Is speed of the essence? Do you need to know if you’ve already had the coronavirus? 

Testing for COVID-19 has been rapidly evolving since the virus was first detected in the U.S. At one point, more than 100 different tests were in use and the federal government has been testing the tests, so to speak, looking for the most accurate results.

The latest type of test to hit the streets is an antigen test, and it delivers the fastest results — in less than an hour. However, many health care providers suggest backing it up with a diagnostic molecular test (called PCR), as it is considered the gold standard. But the PCR test only detects current infections and can’t tell whether a patient has had COVID-19 in the past. 

What type of test a patient might need is best determined with the help of a caregiver. 

COVID-19 testing, by federal order, is supposed to be free — the consultation to determine whether testing is needed, administering the test, and receiving the results — for insured and uninsured patients. Insurance companies cover the cost for the insured, and the government pays for the uninsured. However, there are many details that could derail this situation — such as the type of test (PCR or rapid detection) requiring other tests prior to the COVID-19 test, being treated out of network, etc. Patients should ask about their financial responsibilities up front.

Type of test

Diagnostic
Molecular Test
(PCR)

Antibody
Molecular Test
(Serological)

Antigen
Rapid Detection Test

What the test does

Detects genetic material from the virus.

Detects antibodies (y-shaped molecules) made by the immune response to disable a virus or mark it for destruction.

Detects specific proteins on the surface of the virus.

(This is the newest type of COVID10 testing.)

How the test is performed

A nasal or throat swab; some saliva tests.

Finger stick or blood draw.

A nasal or throat swab.

Detection

A series of chemical reactions “copy” viral genetic material. If there is no infection, there is no virus to copy.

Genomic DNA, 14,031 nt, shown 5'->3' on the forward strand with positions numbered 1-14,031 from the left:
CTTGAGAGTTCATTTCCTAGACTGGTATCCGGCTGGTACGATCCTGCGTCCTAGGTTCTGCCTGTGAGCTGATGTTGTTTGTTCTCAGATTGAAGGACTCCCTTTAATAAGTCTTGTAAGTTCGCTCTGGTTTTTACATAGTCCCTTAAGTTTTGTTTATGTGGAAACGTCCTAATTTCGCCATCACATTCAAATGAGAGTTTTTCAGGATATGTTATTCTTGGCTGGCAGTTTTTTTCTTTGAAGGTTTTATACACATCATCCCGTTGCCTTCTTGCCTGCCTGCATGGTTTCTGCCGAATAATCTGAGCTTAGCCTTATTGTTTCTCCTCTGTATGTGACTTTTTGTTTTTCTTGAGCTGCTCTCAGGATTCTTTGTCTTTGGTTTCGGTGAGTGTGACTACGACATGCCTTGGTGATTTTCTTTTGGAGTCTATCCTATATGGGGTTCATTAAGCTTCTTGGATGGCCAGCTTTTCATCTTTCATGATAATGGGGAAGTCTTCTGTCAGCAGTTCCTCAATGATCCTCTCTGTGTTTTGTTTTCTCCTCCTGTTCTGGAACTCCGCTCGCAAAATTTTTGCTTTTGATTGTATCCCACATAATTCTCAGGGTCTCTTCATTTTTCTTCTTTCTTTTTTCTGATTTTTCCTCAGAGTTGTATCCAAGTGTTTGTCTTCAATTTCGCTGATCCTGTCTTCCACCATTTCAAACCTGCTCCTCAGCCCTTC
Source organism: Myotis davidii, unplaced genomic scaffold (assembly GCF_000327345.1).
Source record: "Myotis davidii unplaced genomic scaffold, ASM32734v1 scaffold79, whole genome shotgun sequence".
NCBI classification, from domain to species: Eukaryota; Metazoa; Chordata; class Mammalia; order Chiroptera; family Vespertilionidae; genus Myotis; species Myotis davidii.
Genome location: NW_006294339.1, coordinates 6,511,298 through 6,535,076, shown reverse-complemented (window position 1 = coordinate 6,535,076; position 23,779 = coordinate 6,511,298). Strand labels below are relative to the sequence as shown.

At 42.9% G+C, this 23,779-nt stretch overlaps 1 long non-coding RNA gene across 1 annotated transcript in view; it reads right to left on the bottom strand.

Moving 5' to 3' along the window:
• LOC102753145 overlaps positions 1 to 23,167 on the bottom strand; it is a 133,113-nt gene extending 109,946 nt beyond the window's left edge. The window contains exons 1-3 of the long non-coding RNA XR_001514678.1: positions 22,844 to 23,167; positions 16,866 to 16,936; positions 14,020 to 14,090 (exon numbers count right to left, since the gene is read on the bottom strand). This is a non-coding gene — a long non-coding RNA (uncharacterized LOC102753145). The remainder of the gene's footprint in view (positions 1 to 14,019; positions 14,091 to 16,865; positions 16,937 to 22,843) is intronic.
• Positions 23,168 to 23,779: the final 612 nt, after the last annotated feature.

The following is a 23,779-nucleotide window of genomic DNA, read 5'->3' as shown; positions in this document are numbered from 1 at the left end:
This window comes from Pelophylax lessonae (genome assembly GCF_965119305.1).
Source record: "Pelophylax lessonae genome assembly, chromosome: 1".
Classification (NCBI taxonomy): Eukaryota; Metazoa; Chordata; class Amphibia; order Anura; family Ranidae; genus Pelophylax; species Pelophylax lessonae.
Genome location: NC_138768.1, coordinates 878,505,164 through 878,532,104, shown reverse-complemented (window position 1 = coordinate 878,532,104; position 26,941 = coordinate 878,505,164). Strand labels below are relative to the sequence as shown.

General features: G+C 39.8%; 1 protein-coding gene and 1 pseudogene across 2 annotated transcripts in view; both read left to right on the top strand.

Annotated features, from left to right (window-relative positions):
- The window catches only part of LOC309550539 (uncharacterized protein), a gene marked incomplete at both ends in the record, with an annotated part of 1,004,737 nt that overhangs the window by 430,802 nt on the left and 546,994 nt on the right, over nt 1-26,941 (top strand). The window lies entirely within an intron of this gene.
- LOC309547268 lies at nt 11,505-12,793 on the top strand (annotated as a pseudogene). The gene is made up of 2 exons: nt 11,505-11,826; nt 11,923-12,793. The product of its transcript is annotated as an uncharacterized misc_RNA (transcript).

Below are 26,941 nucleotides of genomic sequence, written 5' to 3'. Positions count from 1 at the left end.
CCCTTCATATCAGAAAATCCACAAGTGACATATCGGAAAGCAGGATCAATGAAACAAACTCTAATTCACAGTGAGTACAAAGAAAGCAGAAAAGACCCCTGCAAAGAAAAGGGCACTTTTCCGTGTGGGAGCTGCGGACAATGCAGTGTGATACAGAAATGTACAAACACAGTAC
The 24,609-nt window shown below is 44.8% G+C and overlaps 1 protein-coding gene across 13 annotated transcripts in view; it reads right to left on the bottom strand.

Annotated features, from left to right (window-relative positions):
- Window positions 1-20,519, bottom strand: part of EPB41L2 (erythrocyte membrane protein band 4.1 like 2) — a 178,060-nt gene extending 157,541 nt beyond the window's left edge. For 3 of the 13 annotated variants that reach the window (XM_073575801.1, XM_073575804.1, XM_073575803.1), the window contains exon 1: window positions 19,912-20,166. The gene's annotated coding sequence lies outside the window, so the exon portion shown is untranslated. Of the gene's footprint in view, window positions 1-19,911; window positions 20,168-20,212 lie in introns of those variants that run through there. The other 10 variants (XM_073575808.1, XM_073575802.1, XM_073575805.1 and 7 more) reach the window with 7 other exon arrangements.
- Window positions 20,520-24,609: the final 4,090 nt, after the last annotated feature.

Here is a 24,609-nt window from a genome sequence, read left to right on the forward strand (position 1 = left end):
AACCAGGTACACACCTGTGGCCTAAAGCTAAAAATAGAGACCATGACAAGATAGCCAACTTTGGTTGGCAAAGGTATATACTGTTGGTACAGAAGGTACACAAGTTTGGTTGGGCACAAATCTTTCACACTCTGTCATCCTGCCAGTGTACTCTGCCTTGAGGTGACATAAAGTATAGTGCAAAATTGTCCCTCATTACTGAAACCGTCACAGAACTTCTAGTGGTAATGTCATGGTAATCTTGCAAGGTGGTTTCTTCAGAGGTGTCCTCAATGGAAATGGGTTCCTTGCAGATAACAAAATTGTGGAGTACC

Test measures whether the patient’s antibodies bind to the novel coronavirus.

Chemicals fragment the virus and then antibodies attached to a plate detect those fragments.

What the test tells you

If you are infected now.

If you were infected in the past. It’s possible to have a current infection and test negative, because it takes 1 to 3 weeks for the body to produce antibodies

If you are infected now.

What the test doesn’t tell you

A negative result doesn’t guarantee immunity in the future or show if you’ve had COVID-19 in the past.

It’s unclear if antibodies provide protection, how long immunity lasts, or what level and kind of antibody response is protective.

A negative result doesn’t guarantee immunity in the future or show if you’ve had COVID-19 in the past. Also, a health care provider may order a molecular test (more accurate) to back up the results.

Popular brand names/makers of the test

• ID NOW (Abbott)
• Xpert Xpress (Cepheid)
• Accula (Mesa Biotech)
• Cue (Cue)
• Quest LDT (Quest)
• Roche DT (Roche)
• Hologic Panther

Abbott, Roche, Euroimmun, DiaSorin, BioRad, Chembio, Cellex

Sofia FIA (Quidel)

BD Veritor (BD)

How long do results take?

Depending on location, same day or up to one week.

Depending on location, same day or up to 3 days.

One hour or less.

Does the test need to be repeated?

Generally no.

Sometimes a second antibody test is needed for accurate results.

Positive results are generally accurate; but negative tests need to be confirmed with a molecular test.

 

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